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Jacksonian Americans Have Found Their Caesar

The Republicans who support Donald Trump don’t care if he’s not a conservative. They aren’t either.

National Review recently devoted an entire issue to proving that Donald Trump is not a conservative, calling the New York businessman a “philosophically unmoored political opportunist” who would trash the ideological consensus within the Republican Party if he wins its presidential nomination this year “in favor of a free-floating populism with strong-man overtones.”

George Will, a conservative columnist, argued much the same last year when he wrote that Trump was appealing to those Americans who, “understandably disgusted by government,” could be “beguiled by a summons to Caesarism.”

Those voters are not conservative in the sense that National Review and George Will are, though.


In an analysis of Trump’s rise, the National Journal‘s John B. Judis described them as “Middle American radicals.”

Walter Russell Mead, in Special Providence: American Foreign Policy and How It Changed the World (2001), called them Jacksonians, after the populist seventh president of the United States.

Like many on the left, these voters are suspicious of big business. But like many on the right, they are equally mistrustful of big government.

They support expensive entitlement programs like Medicare and Social Security, but also believe their taxes are too high and that racial minorities and the poor are getting too much help.

Mead’s Jacksonians are a folk community or a tribe. What distinguishes them from other Republican voters is that they are not drawn to any particular idea or ideology. The fact that Trump has been on every side of right-wing touchstone issues like abortion, immigration and trade doesn’t seem to bother them. When National Review points out that Trump isn’t a conservative, they don’t care.

What they care about is that government hasn’t been doing what they believe it is for: defending the living standards of a “middle class” that by any objective standard they wouldn’t be considered part of.

New polling, as reported by The Washington Post, bears this out.

It shows that Trump performs best among conservatives who hold relatively progressive views on health care, the minimum wage, taxes and unions and who express the most resentment toward black Americans and immigrants.

The same poll, conducted by the RAND Corporation, reveals that voters who call both immigration and Social Security “very important” are 40 points more likely to support Trump than Republicans who do not prioritize either.

Winners and losers

Jacksonians have been on the losing side of every major argument in the last twenty years, from the culture wars about feminism and gay rights to free trade and globalization.

Barack Obama’s election in 2008 encapsulated the demise of the America they knew: a black president elected to end wars and provide universal health insurance would have been unthinkable a generation ago.

Patrick Buchanan, who sought the Republican presidential nomination in 1992 as well as 1996 on a platform not too dissimilar from Trump’s, postulated the “end of white America” in 2011. “Mexico,” he warned in his book, Suicide of a Superpower, “is moving north.”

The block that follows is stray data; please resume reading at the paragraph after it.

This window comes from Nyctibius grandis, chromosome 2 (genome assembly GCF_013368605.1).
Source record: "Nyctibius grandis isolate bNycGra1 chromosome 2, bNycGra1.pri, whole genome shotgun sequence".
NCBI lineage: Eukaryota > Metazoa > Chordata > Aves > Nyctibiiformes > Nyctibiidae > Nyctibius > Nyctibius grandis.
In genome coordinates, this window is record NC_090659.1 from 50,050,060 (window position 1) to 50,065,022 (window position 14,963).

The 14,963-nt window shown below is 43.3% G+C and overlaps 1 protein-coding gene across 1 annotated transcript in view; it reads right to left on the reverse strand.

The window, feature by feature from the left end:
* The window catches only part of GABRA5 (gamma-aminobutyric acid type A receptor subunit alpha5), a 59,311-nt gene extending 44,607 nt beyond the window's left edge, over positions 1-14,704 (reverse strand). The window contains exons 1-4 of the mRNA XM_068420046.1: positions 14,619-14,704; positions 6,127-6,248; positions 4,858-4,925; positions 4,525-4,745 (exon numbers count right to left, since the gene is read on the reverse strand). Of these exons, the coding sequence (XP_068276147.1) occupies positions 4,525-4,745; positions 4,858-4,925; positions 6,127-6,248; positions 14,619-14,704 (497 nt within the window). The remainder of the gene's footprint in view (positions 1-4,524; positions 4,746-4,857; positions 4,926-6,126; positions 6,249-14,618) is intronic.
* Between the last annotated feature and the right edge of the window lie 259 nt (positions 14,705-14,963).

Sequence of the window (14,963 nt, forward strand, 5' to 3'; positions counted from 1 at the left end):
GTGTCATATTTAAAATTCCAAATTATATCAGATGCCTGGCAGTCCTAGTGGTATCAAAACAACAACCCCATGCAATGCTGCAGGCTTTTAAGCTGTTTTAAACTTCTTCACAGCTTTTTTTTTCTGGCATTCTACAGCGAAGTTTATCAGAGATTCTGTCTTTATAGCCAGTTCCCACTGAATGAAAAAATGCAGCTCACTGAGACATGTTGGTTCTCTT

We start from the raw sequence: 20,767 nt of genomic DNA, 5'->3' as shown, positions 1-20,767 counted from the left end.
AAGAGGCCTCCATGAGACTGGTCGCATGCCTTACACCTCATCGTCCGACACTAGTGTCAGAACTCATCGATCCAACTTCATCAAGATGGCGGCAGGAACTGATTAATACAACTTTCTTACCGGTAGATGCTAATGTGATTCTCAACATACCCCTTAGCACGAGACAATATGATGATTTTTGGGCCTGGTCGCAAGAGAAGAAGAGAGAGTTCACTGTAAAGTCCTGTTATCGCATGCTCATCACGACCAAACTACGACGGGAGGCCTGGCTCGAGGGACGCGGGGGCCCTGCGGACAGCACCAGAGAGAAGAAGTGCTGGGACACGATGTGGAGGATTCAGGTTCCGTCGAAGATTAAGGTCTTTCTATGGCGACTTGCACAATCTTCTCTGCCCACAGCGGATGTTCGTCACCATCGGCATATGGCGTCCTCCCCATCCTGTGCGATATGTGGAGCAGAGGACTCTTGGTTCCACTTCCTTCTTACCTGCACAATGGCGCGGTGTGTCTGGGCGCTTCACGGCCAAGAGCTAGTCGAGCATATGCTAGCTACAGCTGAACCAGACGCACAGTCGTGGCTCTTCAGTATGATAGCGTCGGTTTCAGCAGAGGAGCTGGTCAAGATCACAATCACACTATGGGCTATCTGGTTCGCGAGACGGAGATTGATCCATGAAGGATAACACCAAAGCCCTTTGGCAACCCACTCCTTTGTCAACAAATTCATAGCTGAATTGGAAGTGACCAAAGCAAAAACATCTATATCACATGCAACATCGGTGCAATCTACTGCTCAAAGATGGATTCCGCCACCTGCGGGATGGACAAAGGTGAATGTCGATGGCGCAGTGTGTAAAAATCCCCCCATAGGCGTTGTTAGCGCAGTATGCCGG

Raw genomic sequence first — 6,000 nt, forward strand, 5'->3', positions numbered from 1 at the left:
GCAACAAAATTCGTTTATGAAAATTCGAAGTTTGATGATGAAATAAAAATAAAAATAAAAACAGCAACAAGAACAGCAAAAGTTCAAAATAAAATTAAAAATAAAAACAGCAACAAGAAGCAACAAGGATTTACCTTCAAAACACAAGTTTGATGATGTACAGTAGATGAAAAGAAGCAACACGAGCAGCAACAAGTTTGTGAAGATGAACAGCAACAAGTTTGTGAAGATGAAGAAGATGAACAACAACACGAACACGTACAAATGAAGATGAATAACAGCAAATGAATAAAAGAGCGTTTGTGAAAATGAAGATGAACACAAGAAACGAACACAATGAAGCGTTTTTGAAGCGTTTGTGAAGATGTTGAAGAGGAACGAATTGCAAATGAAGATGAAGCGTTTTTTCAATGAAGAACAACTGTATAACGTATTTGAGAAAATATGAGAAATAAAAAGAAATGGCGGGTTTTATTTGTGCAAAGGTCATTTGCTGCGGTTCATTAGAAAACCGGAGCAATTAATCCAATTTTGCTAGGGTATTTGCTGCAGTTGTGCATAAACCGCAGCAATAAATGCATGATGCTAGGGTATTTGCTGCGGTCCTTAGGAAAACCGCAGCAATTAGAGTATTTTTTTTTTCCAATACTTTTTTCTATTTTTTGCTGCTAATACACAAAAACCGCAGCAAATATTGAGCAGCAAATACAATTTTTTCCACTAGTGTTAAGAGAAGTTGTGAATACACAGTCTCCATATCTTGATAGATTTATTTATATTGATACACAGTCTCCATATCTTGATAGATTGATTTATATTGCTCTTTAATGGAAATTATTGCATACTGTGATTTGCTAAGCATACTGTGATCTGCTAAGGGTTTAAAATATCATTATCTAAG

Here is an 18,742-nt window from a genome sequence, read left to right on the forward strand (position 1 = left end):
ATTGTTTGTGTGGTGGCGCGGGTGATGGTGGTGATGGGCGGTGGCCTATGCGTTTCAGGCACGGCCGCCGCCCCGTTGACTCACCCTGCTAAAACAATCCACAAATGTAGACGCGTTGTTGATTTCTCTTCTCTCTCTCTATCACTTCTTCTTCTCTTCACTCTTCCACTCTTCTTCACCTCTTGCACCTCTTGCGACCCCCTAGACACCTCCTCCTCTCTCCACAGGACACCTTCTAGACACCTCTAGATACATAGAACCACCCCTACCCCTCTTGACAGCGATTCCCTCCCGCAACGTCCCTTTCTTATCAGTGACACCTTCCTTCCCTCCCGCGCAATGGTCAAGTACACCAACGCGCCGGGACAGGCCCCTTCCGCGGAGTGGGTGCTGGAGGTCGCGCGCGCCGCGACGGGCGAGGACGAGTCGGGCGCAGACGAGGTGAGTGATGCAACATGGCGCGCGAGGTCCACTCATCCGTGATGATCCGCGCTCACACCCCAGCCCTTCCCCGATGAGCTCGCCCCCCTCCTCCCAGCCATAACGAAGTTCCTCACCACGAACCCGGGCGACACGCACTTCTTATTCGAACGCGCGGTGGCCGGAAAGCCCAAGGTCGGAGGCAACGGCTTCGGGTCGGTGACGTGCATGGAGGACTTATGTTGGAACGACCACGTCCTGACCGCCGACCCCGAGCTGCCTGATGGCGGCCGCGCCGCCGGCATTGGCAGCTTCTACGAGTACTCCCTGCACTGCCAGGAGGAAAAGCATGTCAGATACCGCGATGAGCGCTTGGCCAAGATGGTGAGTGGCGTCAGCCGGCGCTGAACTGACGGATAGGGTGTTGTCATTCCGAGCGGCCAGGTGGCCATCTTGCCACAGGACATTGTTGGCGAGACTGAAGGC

Enter Trump who kicked off his presidential campaign by accusing Mexico of deliberately sending its drug dealers and rapists across the border.


There is more to Trump’s worldview that makes him popular.

Judis finds that populists like Buchanan and Trump have several things in common.

One is that they see themselves as defending the American “middle class” against its enemies both at home and abroad.

From the Chinese who are supposedly ripping America off to illegal immigrants driving down wages to hedge-fund spec­u­lat­ors “get­ting away with murder” on their tax bills, Trump’s enemies fall into familiar categories: foreigners and big-city elites.

The latter he alternately portrays as devious and wimps; at once getting rich off the backs of ordinary Americans while failing to defend the national (folk) interest.

This will all sound familiar to Europeans. Nigel Farage in Britain and Marine Le Pen in France, for example, have similar gripes with the metropolitan elites in Brussels, London and Paris: they’re out of touch with the man in the street and too feeble to defend the nation against the others menacing it (mainly Muslim immigrants).

Strong hand

Another recurrent theme, according to Judis, is the belief that all it takes to set things straight is a strong leader: the “Caesarism” Will referred to.

Megan McArdle, a Bloomberg View columnist, has cautioned against the fantasy that someone like Trump will be able to escape the political constraints that have bedeviled Republican leaders in the past.

“Superhero” politicians, as she puts it, never succeed. Certainly not in the United States where the political system “is set up precisely to frustrate a powerful guy with a big idea.”

Governing is not like building a building; it’s not like running a business. It’s like, well, trying to herd three branches of government in roughly the same direction. These branches are composed of thousands of people, each of whom has their own agenda, and represents millions more, each of whom has their own agenda and will hound out of office anyone who strays too far from it.

It may be a wildly ponderous and inefficient way to run a state, but it’s the price Americans pay for representative democracy.

Trump and his supporters either don’t understand or don’t care.

They are not antidemocratic per se. But they don’t appreciate that government does not exist only for them and that consensus and incremental change are preferable to a strong hand.